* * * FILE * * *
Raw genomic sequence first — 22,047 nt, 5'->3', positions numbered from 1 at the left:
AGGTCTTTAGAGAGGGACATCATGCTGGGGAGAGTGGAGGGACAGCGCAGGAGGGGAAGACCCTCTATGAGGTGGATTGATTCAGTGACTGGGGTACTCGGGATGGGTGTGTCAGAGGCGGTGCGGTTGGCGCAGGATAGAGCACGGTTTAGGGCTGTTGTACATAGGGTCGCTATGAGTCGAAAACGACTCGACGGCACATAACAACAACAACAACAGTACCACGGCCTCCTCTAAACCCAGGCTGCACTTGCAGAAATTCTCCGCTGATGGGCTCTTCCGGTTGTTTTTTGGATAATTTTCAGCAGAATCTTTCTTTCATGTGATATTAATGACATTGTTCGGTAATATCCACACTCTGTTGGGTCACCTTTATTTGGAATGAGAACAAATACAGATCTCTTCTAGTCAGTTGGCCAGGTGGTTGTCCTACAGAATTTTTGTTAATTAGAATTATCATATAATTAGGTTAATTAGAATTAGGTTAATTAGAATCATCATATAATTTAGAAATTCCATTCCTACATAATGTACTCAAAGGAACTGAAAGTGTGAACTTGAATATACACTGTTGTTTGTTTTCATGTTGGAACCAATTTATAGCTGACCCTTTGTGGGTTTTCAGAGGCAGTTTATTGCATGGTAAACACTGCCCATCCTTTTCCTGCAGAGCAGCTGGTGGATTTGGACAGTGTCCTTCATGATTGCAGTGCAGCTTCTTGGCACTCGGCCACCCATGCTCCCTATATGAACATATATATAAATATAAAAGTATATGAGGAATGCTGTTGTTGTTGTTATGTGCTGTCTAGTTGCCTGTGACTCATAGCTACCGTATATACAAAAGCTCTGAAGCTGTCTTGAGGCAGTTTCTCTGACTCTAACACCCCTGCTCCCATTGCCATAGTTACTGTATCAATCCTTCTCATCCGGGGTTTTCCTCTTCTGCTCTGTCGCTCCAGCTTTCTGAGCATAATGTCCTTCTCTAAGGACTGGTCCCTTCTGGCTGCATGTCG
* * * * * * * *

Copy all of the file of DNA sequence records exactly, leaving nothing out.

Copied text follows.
Raw genomic sequence first — 22,047 nt, 5'->3', positions numbered from 1 at the left:
AGGTCTTTAGAGAGGGACATCATGCTGGGGAGAGTGGAGGGACAGCGCAGGAGGGGAAGACCCTCTATGAGGTGGATTGATTCAGTGACTGGGGTACTCGGGATGGGTGTGTCAGAGGCGGTGCGGTTGGCGCAGGATAGAGCACGGTTTAGGGCTGTTGTACATAGGGTCGCTATGAGTCGAAAACGACTCGACGGCACATAACAACAACAACAACAGTACCACGGCCTCCTCTAAACCCAGGCTGCACTTGCAGAAATTCTCCGCTGATGGGCTCTTCCGGTTGTTTTTTGGATAATTTTCAGCAGAATCTTTCTTTCATGTGATATTAATGACATTGTTCGGTAATATCCACACTCTGTTGGGTCACCTTTATTTGGAATGAGAACAAATACAGATCTCTTCTAGTCAGTTGGCCAGGTGGTTGTCCTACAGAATTTTTGTTAATTAGAATTATCATATAATTAGGTTAATTAGAATTAGGTTAATTAGAATCATCATATAATTTAGAAATTCCATTCCTACATAATGTACTCAAAGGAACTGAAAGTGTGAACTTGAATATACACTGTTGTTTGTTTTCATGTTGGAACCAATTTATAGCTGACCCTTTGTGGGTTTTCAGAGGCAGTTTATTGCATGGTAAACACTGCCCATCCTTTTCCTGCAGAGCAGCTGGTGGATTTGGACAGTGTCCTTCATGATTGCAGTGCAGCTTCTTGGCACTCGGCCACCCATGCTCCCTATATGAACATATATATAAATATAAAAGTATATGAGGAATGCTGTTGTTGTTGTTATGTGCTGTCTAGTTGCCTGTGACTCATAGCTACCGTATATACAAAAGCTCTGAAGCTGTCTTGAGGCAGTTTCTCTGACTCTAACACCCCTGCTCCCATTGCCATAGTTACTGTATCAATCCTTCTCATCCGGGGTTTTCCTCTTCTGCTCTGTCGCTCCAGCTTTCTGAGCATAATGTCCTTCTCTAAGGACTGGTCCCTTCTGGCTGCATGTCG